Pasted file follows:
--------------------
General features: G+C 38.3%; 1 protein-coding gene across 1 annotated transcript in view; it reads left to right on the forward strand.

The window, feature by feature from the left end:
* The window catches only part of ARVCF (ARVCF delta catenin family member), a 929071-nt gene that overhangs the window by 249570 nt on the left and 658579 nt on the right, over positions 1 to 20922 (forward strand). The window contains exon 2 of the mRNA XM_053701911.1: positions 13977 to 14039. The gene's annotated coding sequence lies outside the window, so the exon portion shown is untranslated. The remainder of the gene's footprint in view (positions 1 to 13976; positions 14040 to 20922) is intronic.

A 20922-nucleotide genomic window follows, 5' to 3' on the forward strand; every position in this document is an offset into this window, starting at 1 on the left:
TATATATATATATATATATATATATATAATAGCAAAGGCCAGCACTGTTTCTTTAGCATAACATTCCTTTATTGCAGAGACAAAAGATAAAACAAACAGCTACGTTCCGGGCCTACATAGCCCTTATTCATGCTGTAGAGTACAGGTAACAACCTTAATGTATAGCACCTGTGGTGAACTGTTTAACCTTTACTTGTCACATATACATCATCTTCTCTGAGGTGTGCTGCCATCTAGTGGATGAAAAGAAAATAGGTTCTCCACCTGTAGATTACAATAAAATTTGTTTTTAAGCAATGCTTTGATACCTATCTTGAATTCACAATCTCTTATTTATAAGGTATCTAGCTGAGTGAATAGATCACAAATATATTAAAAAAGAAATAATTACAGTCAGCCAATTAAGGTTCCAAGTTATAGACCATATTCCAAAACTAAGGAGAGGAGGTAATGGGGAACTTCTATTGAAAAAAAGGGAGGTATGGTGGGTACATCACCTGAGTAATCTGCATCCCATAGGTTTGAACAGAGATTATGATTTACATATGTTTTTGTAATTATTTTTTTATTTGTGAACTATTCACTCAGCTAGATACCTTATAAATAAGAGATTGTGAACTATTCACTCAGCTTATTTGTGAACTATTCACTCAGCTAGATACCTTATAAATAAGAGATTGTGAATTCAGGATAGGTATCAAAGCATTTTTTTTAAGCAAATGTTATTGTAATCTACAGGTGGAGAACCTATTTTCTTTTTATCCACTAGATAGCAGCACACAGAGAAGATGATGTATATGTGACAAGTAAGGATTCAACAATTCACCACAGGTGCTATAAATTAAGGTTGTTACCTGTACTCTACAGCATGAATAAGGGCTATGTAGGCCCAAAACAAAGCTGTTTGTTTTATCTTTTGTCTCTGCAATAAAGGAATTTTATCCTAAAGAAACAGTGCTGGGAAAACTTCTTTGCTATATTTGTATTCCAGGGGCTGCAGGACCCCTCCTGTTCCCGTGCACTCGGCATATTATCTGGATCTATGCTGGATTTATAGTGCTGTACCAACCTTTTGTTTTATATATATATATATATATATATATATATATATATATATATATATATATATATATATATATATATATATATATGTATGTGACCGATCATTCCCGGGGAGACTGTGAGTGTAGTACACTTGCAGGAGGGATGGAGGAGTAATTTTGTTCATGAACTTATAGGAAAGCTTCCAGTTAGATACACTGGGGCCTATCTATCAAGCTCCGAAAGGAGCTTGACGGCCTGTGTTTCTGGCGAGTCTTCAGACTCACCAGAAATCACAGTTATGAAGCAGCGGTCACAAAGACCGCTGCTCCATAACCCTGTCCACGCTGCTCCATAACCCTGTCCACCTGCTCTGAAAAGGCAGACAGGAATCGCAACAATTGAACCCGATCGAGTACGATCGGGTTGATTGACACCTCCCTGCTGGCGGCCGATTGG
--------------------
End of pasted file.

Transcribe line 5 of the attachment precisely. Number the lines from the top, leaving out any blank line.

TATATATATATATATATATATATATATAATAGCAAAGGCCAGCACTGTTTCTTTAGCATAACATTCCTTTATTGCAGAGACAAAAGATAAAACAAACAGCTACGTTCCGGGCCTACATAGCCCTTATTCATGCTGTAGAGTACAGGTAACAACCTTAATGTATAGCACCTGTGGTGAACTGTTTAACCTTTACTTGTCACATATACATCATCTTCTCTGAGGTGTGCTGCCATCTAGTGGATGAAAAGAAAATAGGTTCTCCACCTGTAGATTACAATAAAATTTGTTTTTAAGCAATGCTTTGATACCTATCTTGAATTCACAATCTCTTATTTATAAGGTATCTAGCTGAGTGAATAGATCACAAATATATTAAAAAAGAAATAATTACAGTCAGCCAATTAAGGTTCCAAGTTATAGACCATATTCCAAAACTAAGGAGAGGAGGTAATGGGGAACTTCTATTGAAAAAAAGGGAGGTATGGTGGGTACATCACCTGAGTAATCTGCATCCCATAGGTTTGAACAGAGATTATGATTTACATATGTTTTTGTAATTATTTTTTTATTTGTGAACTATTCACTCAGCTAGATACCTTATAAATAAGAGATTGTGAACTATTCACTCAGCTTATTTGTGAACTATTCACTCAGCTAGATACCTTATAAATAAGAGATTGTGAATTCAGGATAGGTATCAAAGCATTTTTTTTAAGCAAATGTTATTGTAATCTACAGGTGGAGAACCTATTTTCTTTTTATCCACTAGATAGCAGCACACAGAGAAGATGATGTATATGTGACAAGTAAGGATTCAACAATTCACCACAGGTGCTATAAATTAAGGTTGTTACCTGTACTCTACAGCATGAATAAGGGCTATGTAGGCCCAAAACAAAGCTGTTTGTTTTATCTTTTGTCTCTGCAATAAAGGAATTTTATCCTAAAGAAACAGTGCTGGGAAAACTTCTTTGCTATATTTGTATTCCAGGGGCTGCAGGACCCCTCCTGTTCCCGTGCACTCGGCATATTATCTGGATCTATGCTGGATTTATAGTGCTGTACCAACCTTTTGTTTTATATATATATATATATATATATATATATATATATATATATATATATATATATATATATATATATATATATATGTATGTGACCGATCATTCCCGGGGAGACTGTGAGTGTAGTACACTTGCAGGAGGGATGGAGGAGTAATTTTGTTCATGAACTTATAGGAAAGCTTCCAGTTAGATACACTGGGGCCTATCTATCAAGCTCCGAAAGGAGCTTGACGGCCTGTGTTTCTGGCGAGTCTTCAGACTCACCAGAAATCACAGTTATGAAGCAGCGGTCACAAAGACCGCTGCTCCATAACCCTGTCCACGCTGCTCCATAACCCTGTCCACCTGCTCTGAAAAGGCAGACAGGAATCGCAACAATTGAACCCGATCGAGTACGATCGGGTTGATTGACACCTCCCTGCTGGCGGCCGATTGG